We have decided to focus on growth-orientated enterprises as well as enterprises in priority sectors such as tourism, construction, agriculture, cultural industries as well as information and communications technology.
Our target is to support primarily the enterprises that are owned by black people, disabled persons, women as well as the youth.
As we embark on this process, we are mindful that this important task cannot be successfully undertaken by government alone.
We have been encouraged by the increasing involvement of the corporate sector, organised business, labour, private financing institutions, non-governmental organisations, universities as well as our international partners.
They all spread the same message of the need to grow small business, which is the engine of growth and development.
Having engaged the small business sector and other social partners, we know what we are supposed to do.
There are three key pillars of our small business strategy. These are financial and business development support services, procurement support and thirdly an improved regulatory environment.
As early as 1995, government introduced the Integrated Small Enterprise Development Strategy and the Small Business Act in 1996. This was done to tackle the high unemployment rate and to stimulate economic growth.
In 2003, government set up the Small Development Enterprise Agency, to promote a positive entrepreneurship culture and boost small business.
Currently we have been seized with refining our policies to help small businesses, self-employment schemes and enterprises and cooperatives.
We know that the small business sector wants to be freed from the red tape and administrative burdens. They also want it to be made easier to obtain finance.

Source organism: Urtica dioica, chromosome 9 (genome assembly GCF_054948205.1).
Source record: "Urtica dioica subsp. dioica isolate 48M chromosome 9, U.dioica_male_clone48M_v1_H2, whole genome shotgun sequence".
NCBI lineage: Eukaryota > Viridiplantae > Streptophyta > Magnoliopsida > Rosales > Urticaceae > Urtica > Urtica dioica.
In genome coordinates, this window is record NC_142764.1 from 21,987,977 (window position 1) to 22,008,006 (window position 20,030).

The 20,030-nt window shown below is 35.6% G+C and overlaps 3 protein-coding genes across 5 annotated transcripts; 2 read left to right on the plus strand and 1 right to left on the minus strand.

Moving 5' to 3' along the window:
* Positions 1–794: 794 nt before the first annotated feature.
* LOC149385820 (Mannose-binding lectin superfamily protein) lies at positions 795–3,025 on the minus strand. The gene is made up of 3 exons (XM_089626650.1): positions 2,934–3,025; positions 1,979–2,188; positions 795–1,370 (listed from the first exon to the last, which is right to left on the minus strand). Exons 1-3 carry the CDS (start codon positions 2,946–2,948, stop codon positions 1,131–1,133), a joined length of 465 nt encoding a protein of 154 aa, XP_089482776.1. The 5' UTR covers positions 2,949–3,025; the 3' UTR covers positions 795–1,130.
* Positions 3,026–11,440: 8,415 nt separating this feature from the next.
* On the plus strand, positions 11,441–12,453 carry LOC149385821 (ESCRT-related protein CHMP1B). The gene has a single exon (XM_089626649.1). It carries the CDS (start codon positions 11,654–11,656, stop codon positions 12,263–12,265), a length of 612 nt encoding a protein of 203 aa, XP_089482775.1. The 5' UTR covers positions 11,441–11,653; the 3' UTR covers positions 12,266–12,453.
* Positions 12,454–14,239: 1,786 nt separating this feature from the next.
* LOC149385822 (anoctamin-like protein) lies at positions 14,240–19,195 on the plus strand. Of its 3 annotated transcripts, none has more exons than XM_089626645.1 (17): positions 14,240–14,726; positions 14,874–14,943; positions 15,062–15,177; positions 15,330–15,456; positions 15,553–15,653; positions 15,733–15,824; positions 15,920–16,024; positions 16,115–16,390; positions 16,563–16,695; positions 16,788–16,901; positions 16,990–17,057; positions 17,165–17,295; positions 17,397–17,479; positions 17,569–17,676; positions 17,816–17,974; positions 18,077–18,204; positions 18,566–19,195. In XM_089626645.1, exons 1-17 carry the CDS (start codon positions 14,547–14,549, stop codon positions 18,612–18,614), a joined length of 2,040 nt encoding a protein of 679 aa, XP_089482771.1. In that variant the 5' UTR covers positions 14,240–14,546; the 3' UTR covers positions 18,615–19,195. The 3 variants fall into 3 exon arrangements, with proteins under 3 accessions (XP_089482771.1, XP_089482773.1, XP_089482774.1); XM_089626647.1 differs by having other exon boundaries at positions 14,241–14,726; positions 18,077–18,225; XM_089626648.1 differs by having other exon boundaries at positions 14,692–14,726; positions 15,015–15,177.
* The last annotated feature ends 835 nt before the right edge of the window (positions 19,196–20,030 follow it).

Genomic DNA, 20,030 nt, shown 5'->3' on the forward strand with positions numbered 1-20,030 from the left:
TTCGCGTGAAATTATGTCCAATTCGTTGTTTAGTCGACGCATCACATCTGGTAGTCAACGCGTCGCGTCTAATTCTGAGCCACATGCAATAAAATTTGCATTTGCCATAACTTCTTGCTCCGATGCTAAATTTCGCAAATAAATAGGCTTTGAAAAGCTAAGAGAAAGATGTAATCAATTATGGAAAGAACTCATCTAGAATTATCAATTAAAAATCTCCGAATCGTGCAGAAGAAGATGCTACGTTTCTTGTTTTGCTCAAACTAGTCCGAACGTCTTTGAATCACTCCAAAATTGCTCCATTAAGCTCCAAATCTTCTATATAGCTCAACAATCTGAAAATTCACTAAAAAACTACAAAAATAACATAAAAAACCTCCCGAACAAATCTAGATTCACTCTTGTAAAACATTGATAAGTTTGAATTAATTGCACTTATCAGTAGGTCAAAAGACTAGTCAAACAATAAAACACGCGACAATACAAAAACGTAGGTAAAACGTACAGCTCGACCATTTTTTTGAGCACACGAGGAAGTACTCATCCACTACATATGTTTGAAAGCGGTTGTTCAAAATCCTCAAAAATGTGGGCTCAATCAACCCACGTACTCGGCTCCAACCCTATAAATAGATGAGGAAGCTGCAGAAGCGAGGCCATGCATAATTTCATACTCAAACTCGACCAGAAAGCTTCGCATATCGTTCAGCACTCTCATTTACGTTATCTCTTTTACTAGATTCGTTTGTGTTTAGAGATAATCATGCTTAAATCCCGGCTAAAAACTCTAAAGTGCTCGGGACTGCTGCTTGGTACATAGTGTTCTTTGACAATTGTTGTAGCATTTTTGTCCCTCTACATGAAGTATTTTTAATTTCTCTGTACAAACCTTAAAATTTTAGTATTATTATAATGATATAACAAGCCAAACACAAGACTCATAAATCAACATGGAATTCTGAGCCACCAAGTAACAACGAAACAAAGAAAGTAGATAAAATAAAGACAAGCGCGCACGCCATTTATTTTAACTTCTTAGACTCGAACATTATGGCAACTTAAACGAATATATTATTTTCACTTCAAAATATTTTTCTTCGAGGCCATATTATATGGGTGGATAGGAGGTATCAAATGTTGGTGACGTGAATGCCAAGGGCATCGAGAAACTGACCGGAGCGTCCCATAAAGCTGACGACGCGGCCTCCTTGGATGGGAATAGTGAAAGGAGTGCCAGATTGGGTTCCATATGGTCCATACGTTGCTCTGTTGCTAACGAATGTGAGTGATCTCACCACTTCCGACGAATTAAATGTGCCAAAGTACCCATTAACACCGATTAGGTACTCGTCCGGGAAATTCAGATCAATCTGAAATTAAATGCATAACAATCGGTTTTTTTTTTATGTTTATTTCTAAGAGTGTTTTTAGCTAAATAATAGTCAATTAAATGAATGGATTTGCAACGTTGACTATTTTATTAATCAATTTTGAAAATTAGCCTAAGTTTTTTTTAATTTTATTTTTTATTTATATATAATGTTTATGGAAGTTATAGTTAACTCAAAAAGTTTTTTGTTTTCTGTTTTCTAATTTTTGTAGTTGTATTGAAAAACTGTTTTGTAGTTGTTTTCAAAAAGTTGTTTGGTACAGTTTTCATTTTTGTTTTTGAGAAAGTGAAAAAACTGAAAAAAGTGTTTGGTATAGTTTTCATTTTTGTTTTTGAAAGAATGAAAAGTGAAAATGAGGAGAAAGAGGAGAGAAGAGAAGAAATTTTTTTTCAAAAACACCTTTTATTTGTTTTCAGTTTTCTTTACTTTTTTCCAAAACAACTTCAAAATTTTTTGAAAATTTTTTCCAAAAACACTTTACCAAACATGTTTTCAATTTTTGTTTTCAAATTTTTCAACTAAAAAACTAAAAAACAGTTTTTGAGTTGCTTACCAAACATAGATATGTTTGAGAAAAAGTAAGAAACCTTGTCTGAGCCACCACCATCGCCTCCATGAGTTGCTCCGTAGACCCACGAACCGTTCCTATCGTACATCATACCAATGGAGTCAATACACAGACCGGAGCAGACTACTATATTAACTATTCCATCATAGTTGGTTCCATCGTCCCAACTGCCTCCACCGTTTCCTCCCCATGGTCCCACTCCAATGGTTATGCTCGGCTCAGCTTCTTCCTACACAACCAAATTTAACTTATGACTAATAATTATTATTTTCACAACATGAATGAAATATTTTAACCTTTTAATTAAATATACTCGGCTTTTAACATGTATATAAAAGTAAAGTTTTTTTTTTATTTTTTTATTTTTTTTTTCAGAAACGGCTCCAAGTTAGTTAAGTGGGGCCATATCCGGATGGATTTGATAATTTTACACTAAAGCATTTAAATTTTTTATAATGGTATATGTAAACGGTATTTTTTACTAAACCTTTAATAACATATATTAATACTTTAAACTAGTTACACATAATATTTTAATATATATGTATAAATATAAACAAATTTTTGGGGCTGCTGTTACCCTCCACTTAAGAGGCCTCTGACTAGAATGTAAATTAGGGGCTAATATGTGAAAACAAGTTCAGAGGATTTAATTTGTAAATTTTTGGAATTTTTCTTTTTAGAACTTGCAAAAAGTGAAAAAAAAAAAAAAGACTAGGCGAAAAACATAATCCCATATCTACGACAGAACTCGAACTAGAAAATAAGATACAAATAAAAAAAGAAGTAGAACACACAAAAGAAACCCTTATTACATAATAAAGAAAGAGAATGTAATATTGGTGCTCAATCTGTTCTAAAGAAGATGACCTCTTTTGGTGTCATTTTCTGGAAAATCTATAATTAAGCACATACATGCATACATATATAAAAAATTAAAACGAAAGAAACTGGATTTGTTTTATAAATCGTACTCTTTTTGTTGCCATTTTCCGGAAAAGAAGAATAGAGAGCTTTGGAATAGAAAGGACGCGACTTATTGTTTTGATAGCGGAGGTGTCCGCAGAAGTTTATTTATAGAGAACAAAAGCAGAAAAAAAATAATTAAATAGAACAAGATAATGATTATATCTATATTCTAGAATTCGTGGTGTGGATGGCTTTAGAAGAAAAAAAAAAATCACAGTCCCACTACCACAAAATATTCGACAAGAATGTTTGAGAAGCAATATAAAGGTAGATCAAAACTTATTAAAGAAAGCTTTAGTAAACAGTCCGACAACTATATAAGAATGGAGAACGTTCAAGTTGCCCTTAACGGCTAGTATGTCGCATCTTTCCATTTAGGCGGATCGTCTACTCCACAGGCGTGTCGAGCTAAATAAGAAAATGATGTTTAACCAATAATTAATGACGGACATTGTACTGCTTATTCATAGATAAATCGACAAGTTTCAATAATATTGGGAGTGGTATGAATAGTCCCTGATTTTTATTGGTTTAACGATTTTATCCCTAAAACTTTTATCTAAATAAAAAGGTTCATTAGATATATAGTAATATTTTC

They want government to pay suppliers on time, within the 30-day period. These are some of the critical interventions that we have been asked to prioritise.
A key factor is no doubt, access to finance.
You will recall that we had announced in the 2011 State of the Nation Address that we would merge the small business finance institutions.
To this end, government under the leadership of the Department of Economic Development has launched the new Small Enterprise Finance Agency (SEFA).
The new agency consolidates Khula Finance, the SA Microfinance Apex Fund (SAMAF), and the Industrial Development Corporation (IDC) small business lending book.
SEFA will offer loans initially up to R3 million.
By reducing the number of agencies, we estimate annual savings in excess of R20 million, through cutting the duplication of costs and services.
That money can be redirected to support more small businesses enterprises rather than the bureaucracy.
SEFA will have two billion rand available over the next three years for lending.
But it is not simply cost-cutting that motivated the amalgamation. We wanted an improved service to small businesses, a one-stop shop for funding.
In addition, we are also using our relationships with key partners in the world to take forward our support to small business to achieve economic growth.
For example the China Development Bank and the IDC have signed an agreement to access 100 million US dollars for small business lending at favourable terms.
The availability and cost of funding to small businesses is vital but not sufficient. More needs to be done to strengthen technical skills and promote market access.
In this regard, we appreciate support from various stakeholders.
For example, a cooperation agreement has been signed by the Department of Economic Development and the South African Institute of Chartered Accountants to train 100 Accountants.
They will support small businesses and establish a Business Hub to provide technical assistance to small and medium enterprises. Support extends to export promotion. Through Trade and Investment South Africa, a department of trade and industry agency, government provides financial assistance and training to small and emerging exporting companies operating in all nine provinces.